Of a Decade
1971 - 1981

Martin Duberman

Psychotherapists seem to be blind to the truth of homosexuality. Every book we've read by the current mauvens in the field --- the noisy radio-shrinks, the NLP gang, and the "Psychology for the Masses" bunch --- misses the boat, and misses it badly.

First off, there is now no doubt that being gay is a personal choice --- albeit, a choice made very early on in life. According to Freud, Piaget and Erickson, one chooses one's sexuality at age three, four, or five years (at that stage, one is open to make such choices --- in the same way that one can be open to learning multiple of languages. The window of choice closes around age five-and-a-half.).

Thus, a boy or girl, through hero-worship, or love, or for mere survival --- possibly even a combination of the three --- can choose his or her own future sexual path, viz, "When I grow up, I want to be a woman" (or "I'm going to be a man when I'm a man.") This choice has nothing to do with the physical body. A boy can choose to be a woman, a girl can do the same.

The second --- and more obvious --- truth about homosexuality concerns the principle of feedback. When a man loves (read: wants) a woman, he wants someone outside himself, one he can never be --- eg, an entity with breasts and vagina, and the mysteriousness that comes from within, from being able to engender life.

But when a man loves men, he is but wanting himself, and his lust perforce has to be turned inwards, for he owns the same body that he craves (albeit with variations). This accounts for the unremitting passion that most gays display, the need to sexually "act-out" many times a week (or for some, many times a day). Like a feed-back circuit, lust amplifies itself and the key --- the often ignored key --- is that for many males, one is merely required to love one's self for satisfaction and fulfillment. It's known as onanism. This self-love can, by definition, be far more satisfying than it is for a non-gay --- for a heterosexual male to have sex with himself is to have sex with an object in which he has but an intellectual interest.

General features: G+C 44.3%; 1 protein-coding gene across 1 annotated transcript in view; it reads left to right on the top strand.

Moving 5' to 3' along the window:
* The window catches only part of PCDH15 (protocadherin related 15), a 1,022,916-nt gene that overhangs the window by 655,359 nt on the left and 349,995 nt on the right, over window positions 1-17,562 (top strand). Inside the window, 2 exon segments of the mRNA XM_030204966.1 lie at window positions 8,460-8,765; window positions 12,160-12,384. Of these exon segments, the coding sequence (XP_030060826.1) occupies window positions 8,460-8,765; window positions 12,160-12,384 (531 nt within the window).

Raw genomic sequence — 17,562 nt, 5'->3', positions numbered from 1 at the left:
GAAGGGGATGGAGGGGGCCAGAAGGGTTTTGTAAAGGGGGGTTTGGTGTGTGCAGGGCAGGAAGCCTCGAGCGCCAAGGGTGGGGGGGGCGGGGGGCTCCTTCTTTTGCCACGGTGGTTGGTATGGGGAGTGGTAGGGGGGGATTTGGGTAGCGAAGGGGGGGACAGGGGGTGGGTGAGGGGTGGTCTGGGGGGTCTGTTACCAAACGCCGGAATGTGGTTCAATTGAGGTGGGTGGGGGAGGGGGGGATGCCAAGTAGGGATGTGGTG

In addition, a heterosexual male can pretend to own the body of a woman that he desires (in this society, it's called prostitution, or, in a more refined setting, marriage), but the gay male has another choice: he already owns the body that will feed his passion. He is, by definition, in love with the mirror.

With the strictures of our society --- expressed or not --- these manifestations of self-love (and a "queer" love to boot!) must engender feelings of shame, even for the most self-accepting gay. This shame will express itself in the usual anti-social guises: arrogance, anger, resentment, depression, self-destruct --- and a conflicted sense of isolation ("No-one understands me" a/w "No-one will ever understand me.")

The homosexual male will be alone because he lives what Marshall McLuhan called the paradox of Narcissus. Narcissus "cared for no woman's love," and was thus cursed by Echo --- Echo, who adored him (get it?) --- to love his own image in the pond. The paradox, according to McLuhan, is that Narcissus will never realize that the lovely face reflected back to him is none but his own.

As we read contemporary literature (psychological, didactical, historical, pornographic, novelistic) written by, or relating to, gays, we should keep the paradox of Narcissism in mind, for gays are forced by themselves to accept the choice of loving the self, all the while not knowing it is the self (which permits self-loathing.) Readers of such literature must, thus, be prepared for defensiveness, and for hate, and for, most of all, exhaustive, non-stop onanism.